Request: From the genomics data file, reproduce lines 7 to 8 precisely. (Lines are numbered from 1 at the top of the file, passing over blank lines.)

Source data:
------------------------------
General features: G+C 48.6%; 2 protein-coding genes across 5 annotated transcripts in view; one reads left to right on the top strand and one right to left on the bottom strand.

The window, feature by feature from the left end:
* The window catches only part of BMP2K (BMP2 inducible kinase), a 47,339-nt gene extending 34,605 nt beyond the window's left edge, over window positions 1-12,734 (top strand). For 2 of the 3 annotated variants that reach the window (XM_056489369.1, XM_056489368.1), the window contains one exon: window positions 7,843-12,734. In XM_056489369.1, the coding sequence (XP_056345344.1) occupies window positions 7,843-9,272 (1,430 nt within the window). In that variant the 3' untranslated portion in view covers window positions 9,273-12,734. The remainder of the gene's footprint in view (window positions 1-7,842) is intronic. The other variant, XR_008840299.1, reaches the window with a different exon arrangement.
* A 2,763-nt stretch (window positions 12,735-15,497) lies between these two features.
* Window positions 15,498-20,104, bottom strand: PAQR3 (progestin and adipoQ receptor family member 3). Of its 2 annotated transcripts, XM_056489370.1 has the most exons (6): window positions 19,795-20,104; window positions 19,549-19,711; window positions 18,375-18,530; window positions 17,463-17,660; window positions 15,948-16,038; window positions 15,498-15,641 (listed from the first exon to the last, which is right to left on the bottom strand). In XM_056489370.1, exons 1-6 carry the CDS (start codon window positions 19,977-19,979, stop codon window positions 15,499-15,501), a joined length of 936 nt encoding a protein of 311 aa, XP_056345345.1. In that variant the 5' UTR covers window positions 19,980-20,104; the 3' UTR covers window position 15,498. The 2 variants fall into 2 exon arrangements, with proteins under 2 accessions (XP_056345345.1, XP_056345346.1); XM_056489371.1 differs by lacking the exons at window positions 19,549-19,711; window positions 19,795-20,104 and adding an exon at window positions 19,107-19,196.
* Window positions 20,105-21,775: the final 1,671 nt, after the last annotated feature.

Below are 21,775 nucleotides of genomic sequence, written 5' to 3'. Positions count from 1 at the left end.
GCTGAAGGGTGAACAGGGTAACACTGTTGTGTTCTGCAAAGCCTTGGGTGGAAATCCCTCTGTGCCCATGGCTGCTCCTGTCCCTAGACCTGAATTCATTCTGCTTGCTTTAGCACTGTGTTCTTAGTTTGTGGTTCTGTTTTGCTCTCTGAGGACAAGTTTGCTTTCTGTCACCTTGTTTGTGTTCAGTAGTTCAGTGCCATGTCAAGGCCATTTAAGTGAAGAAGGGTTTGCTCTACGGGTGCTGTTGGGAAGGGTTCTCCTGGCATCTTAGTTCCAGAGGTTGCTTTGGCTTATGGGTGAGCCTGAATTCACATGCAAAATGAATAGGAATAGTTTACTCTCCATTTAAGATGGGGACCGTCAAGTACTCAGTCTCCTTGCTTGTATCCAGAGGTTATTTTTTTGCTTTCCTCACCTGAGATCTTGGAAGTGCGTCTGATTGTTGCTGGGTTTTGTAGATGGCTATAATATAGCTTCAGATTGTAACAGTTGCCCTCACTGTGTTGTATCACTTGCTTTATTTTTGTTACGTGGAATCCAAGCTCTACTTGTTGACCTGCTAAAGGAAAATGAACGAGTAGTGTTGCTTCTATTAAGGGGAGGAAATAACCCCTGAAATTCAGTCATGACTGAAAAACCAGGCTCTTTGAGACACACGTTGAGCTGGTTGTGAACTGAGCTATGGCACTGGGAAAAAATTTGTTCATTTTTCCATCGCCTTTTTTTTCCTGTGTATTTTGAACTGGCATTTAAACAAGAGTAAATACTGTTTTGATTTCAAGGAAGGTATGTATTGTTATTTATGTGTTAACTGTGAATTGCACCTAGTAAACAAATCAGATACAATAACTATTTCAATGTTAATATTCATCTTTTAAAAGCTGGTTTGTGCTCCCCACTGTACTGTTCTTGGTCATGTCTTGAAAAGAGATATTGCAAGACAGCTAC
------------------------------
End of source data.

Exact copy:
Below are 21,775 nucleotides of genomic sequence, written 5' to 3'. Positions count from 1 at the left end.
GCTGAAGGGTGAACAGGGTAACACTGTTGTGTTCTGCAAAGCCTTGGGTGGAAATCCCTCTGTGCCCATGGCTGCTCCTGTCCCTAGACCTGAATTCATTCTGCTTGCTTTAGCACTGTGTTCTTAGTTTGTGGTTCTGTTTTGCTCTCTGAGGACAAGTTTGCTTTCTGTCACCTTGTTTGTGTTCAGTAGTTCAGTGCCATGTCAAGGCCATTTAAGTGAAGAAGGGTTTGCTCTACGGGTGCTGTTGGGAAGGGTTCTCCTGGCATCTTAGTTCCAGAGGTTGCTTTGGCTTATGGGTGAGCCTGAATTCACATGCAAAATGAATAGGAATAGTTTACTCTCCATTTAAGATGGGGACCGTCAAGTACTCAGTCTCCTTGCTTGTATCCAGAGGTTATTTTTTTGCTTTCCTCACCTGAGATCTTGGAAGTGCGTCTGATTGTTGCTGGGTTTTGTAGATGGCTATAATATAGCTTCAGATTGTAACAGTTGCCCTCACTGTGTTGTATCACTTGCTTTATTTTTGTTACGTGGAATCCAAGCTCTACTTGTTGACCTGCTAAAGGAAAATGAACGAGTAGTGTTGCTTCTATTAAGGGGAGGAAATAACCCCTGAAATTCAGTCATGACTGAAAAACCAGGCTCTTTGAGACACACGTTGAGCTGGTTGTGAACTGAGCTATGGCACTGGGAAAAAATTTGTTCATTTTTCCATCGCCTTTTTTTTCCTGTGTATTTTGAACTGGCATTTAAACAAGAGTAAATACTGTTTTGATTTCAAGGAAGGTATGTATTGTTATTTATGTGTTAACTGTGAATTGCACCTAGTAAACAAATCAGATACAATAACTATTTCAATGTTAATATTCATCTTTTAAAAGCTGGTTTGTGCTCCCCACTGTACTGTTCTTGGTCATGTCTTGAAAAGAGATATTGCAAGACAGCTAC